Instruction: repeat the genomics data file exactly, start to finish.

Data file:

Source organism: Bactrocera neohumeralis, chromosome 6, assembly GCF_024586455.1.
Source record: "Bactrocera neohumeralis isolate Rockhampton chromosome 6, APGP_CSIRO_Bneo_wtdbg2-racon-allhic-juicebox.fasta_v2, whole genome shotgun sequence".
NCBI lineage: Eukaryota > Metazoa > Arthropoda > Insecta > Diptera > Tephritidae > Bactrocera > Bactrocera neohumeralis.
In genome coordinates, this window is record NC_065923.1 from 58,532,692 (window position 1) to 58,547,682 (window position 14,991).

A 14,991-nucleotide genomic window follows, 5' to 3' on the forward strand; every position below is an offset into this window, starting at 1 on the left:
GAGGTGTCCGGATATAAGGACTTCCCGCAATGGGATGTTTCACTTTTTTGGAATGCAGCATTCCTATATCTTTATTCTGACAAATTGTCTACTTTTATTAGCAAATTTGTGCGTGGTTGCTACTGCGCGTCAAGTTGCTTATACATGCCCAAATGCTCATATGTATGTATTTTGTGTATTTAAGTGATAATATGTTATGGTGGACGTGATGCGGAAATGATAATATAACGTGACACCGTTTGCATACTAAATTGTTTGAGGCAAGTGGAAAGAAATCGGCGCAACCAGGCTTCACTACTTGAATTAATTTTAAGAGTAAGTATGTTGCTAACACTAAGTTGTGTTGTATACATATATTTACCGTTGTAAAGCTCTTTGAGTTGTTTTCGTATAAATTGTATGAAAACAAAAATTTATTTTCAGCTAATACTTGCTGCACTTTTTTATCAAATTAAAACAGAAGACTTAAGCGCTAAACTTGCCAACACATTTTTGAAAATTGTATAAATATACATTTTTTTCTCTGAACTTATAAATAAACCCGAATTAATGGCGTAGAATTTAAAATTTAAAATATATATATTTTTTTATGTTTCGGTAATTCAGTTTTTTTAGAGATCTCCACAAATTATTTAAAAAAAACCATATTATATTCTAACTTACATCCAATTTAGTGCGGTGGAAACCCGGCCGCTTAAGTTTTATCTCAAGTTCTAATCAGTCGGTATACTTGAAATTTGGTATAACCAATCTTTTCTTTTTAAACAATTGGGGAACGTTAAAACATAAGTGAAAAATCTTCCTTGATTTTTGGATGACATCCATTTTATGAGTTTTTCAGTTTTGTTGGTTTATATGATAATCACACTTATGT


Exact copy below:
Source organism: Bactrocera neohumeralis, chromosome 6, assembly GCF_024586455.1.
Source record: "Bactrocera neohumeralis isolate Rockhampton chromosome 6, APGP_CSIRO_Bneo_wtdbg2-racon-allhic-juicebox.fasta_v2, whole genome shotgun sequence".
NCBI lineage: Eukaryota > Metazoa > Arthropoda > Insecta > Diptera > Tephritidae > Bactrocera > Bactrocera neohumeralis.
In genome coordinates, this window is record NC_065923.1 from 58,532,692 (window position 1) to 58,547,682 (window position 14,991).

A 14,991-nucleotide genomic window follows, 5' to 3' on the forward strand; every position below is an offset into this window, starting at 1 on the left:
GAGGTGTCCGGATATAAGGACTTCCCGCAATGGGATGTTTCACTTTTTTGGAATGCAGCATTCCTATATCTTTATTCTGACAAATTGTCTACTTTTATTAGCAAATTTGTGCGTGGTTGCTACTGCGCGTCAAGTTGCTTATACATGCCCAAATGCTCATATGTATGTATTTTGTGTATTTAAGTGATAATATGTTATGGTGGACGTGATGCGGAAATGATAATATAACGTGACACCGTTTGCATACTAAATTGTTTGAGGCAAGTGGAAAGAAATCGGCGCAACCAGGCTTCACTACTTGAATTAATTTTAAGAGTAAGTATGTTGCTAACACTAAGTTGTGTTGTATACATATATTTACCGTTGTAAAGCTCTTTGAGTTGTTTTCGTATAAATTGTATGAAAACAAAAATTTATTTTCAGCTAATACTTGCTGCACTTTTTTATCAAATTAAAACAGAAGACTTAAGCGCTAAACTTGCCAACACATTTTTGAAAATTGTATAAATATACATTTTTTTCTCTGAACTTATAAATAAACCCGAATTAATGGCGTAGAATTTAAAATTTAAAATATATATATTTTTTTATGTTTCGGTAATTCAGTTTTTTTAGAGATCTCCACAAATTATTTAAAAAAAACCATATTATATTCTAACTTACATCCAATTTAGTGCGGTGGAAACCCGGCCGCTTAAGTTTTATCTCAAGTTCTAATCAGTCGGTATACTTGAAATTTGGTATAACCAATCTTTTCTTTTTAAACAATTGGGGAACGTTAAAACATAAGTGAAAAATCTTCCTTGATTTTTGGATGACATCCATTTTATGAGTTTTTCAGTTTTGTTGGTTTATATGATAATCACACTTATGT